Great Basin Naturalist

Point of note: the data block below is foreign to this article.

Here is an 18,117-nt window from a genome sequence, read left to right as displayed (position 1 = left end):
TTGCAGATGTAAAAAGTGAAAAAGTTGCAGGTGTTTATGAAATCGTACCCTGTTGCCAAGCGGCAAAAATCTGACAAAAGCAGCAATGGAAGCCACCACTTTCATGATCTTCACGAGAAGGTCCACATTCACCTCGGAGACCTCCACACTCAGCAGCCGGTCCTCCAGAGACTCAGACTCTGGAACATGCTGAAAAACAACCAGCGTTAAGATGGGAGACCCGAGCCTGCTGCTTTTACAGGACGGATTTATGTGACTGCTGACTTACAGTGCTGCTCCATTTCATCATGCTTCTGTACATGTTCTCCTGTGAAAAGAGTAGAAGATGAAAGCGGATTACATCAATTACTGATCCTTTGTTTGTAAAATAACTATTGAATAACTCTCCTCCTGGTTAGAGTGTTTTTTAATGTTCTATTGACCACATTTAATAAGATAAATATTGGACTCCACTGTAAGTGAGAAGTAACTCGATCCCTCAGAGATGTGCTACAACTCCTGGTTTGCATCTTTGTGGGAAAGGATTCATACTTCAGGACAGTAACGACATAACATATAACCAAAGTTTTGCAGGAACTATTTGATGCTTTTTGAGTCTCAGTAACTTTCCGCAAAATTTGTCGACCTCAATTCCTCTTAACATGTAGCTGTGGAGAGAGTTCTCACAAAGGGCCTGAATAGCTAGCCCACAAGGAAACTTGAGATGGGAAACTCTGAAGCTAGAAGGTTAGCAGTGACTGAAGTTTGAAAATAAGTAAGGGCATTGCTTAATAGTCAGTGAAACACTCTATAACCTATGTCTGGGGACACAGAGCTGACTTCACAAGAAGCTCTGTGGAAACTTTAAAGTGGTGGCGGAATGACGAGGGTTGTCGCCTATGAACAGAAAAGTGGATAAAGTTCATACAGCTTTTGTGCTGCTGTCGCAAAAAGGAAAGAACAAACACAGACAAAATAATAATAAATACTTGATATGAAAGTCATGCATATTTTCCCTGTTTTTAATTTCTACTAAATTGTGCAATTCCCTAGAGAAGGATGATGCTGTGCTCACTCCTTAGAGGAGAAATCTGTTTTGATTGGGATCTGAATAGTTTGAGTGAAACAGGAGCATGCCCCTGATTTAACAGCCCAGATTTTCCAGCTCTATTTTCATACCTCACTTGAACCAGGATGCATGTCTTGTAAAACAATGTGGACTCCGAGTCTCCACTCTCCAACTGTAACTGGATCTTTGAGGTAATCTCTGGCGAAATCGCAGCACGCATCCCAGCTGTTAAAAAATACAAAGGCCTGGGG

The effects of suspended sediments on stream invertebrate detrital processing were investigated under replicated conditions in light and temperature-controlled chambers in the laboratory. The leaf-shredding insects Pteronarcys californica and Hesperophylax occidentalis were studied. Mean daily ingestion rates were lower among insects subjected to suspended sediments (1.5 and 3.0 g/l) than insects held in suspended sediment-free environments for seven of the eight trials. In five of the eight trials, mean ingestion rates were suppressed by ≥41% when compared to insects held in suspended sediment-free environments. Feeding inhibition was typically greater at the end of the feeding trials (14 days) than at the beginning (0–4 days). The effects of suspended sediments on ingestion were apparently related to the feeding status of the insects at the time of a trial. Insects in an active feeding mode were less influenced by suspended sediment than those in an inactive feeding mode. We conclude that, depending on the season and the duration of impact, suspended sediment can suppress processing of coarse particulate organic matter and thus adversely influence important nutrient and energy pathways in low-order streams.